Q：Python的反向迭代器与发电机的行为

Why does removing items a list break reversed objects? It doesn't break gen-exprs, and appending to or modifying the list doesn't break the reversed object, and it obviously points to the original object, so why can't it give a truncated version? Perhaps some examples can clarify:

``````l = [1, 2, 3, 4]
r = reversed(l)
g = (i for i in l)
l.pop()  # returns 4
l   # returns [1, 2, 3]

for i in g:print(i)  # prints 1 2 3 (on separate lines)
for i in r:print(i)  # prints ...nothing

r = reverse(l)
g = (i for i in l)
l[1] = 4
for i in g:print(i)  # prints 1 4 3 (on separate lines)
for i in r:print(i)  # prints 3 4 1 (on separate lines)

r = reversed(l)
g = (i for i in l)
l.append(5)
l  # returns [1, 4, 3, 5] just to keep you on your toes

for i in g:print(i)  # prints 1 4 3 5 (on separate lines)
for i in r:print(i)  # prints 3 4 1   (on separate lines)
``````

So - if the genexpr is smart enough to point to the object, and just respond to however the object has changed, why doesn't reversed? It obviously doesn't make a copy, otherwise it wouldn't "fail" on the first situation, and it wouldn't pick up the 4 in the second. So it must point to the object. Why can't it just start from index -1 and work backwards?

``````l = [1, 2, 3, 4]
r = reversed(l)
g = (i for i in l)
l.pop()  # returns 4
l   # returns [1, 2, 3]

for i in g:print(i)  # prints 1 2 3 (on separate lines)
for i in r:print(i)  # prints ...nothing

r = reverse(l)
g = (i for i in l)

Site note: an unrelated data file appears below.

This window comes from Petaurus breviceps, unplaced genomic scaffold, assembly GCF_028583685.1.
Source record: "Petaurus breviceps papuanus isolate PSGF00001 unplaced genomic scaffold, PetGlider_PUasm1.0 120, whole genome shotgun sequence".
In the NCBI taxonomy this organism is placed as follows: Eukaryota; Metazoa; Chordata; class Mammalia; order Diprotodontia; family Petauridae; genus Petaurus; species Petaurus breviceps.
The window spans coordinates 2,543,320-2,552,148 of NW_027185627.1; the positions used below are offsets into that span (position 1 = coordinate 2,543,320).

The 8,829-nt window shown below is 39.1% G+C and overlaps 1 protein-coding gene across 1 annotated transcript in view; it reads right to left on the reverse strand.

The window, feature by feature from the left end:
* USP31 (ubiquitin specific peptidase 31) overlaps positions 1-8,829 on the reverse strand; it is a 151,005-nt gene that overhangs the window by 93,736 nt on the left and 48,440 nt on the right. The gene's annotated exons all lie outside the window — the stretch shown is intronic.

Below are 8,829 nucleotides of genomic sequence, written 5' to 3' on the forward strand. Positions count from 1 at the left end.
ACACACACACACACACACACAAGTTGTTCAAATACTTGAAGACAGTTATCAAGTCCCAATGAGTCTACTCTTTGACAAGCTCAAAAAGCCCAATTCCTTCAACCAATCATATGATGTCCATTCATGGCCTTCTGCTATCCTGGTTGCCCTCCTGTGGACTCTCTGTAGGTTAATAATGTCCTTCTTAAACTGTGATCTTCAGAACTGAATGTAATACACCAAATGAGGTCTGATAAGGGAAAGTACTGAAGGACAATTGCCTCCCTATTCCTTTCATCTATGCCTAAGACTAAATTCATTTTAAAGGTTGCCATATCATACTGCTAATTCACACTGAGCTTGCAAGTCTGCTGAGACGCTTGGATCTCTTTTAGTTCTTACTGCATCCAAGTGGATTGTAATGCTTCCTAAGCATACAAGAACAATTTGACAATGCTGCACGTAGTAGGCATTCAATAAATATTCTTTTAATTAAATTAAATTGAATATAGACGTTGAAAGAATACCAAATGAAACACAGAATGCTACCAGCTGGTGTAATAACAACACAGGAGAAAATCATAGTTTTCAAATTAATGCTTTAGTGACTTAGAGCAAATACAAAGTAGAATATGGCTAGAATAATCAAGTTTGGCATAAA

l[1] = 4
for i in g:print(i)  # prints 1 4 3 (on separate lines)
for i in r:print(i)  # prints 3 4 1 (on separate lines)

r = reversed(l)
g = (i for i in l)
l.append(5)
l  # returns [1, 4, 3, 5] just to keep you on your toes

for i in g:print(i)  # prints 1 4 3 5 (on separate lines)
for i in r:print(i)  # prints 3 4 1   (on separate lines)
``````

When you call reversed() on a list object, a dedicated reverse list iterator object is created; this object 'knows' how to efficiently iterate over the list in reverse order once.

To do this, when the object is created the last index in the list is stored. For your list l, that is 3 (the 4th element, counting from 0). When you then iterate, the element at that index is yielded, and the index is decremented, until an IndexError is raised *.

A Python implementation of the object would look like this:

``````class reversed_list_iterator(object):
def __init__(self, lst):
self.index = len(lst) - 1
self.lst = lst

def __iter__(self):
return self

def __next__(self):
try:
result = self.lst[self.index]
except IndexError:
self.lst = []  # switch to permanently stopped state
raise StopIteration
self.index -= 1
return result
``````

Now, when you then remove that element, the iterator exits as there is no l[3], an IndexError is raised there and then and iteration ends.

In your second example, when creating the reversed iterator, the last index is 2. You then add to the list, but iteration starts at l[2], which still exists.

The reversed list iterator cannot use relative indices, because as you discovered, the iterator is relatively tolerant of elements being added to the list. A relative index would then repeat values.

* The actual C implementation tests for the boundaries 0 <= index < len(self.lst) rather than catch IndexError, but the principle is the same.

``````class reversed_list_iterator(object):
def __init__(self, lst):
self.index = len(lst) - 1
self.lst = lst

def __iter__(self):
return self

def __next__(self):
try:
result = self.lst[self.index]
except IndexError:
self.lst = []  # switch to permanently stopped state
raise StopIteration
self.index -= 1
return result
``````

*实际的C实现测试的界限0 & lt；=指数<；len（自我。LST）而不是抓误差系数，但原理是相同的。

python  python-3.x  iterator  generator  reverse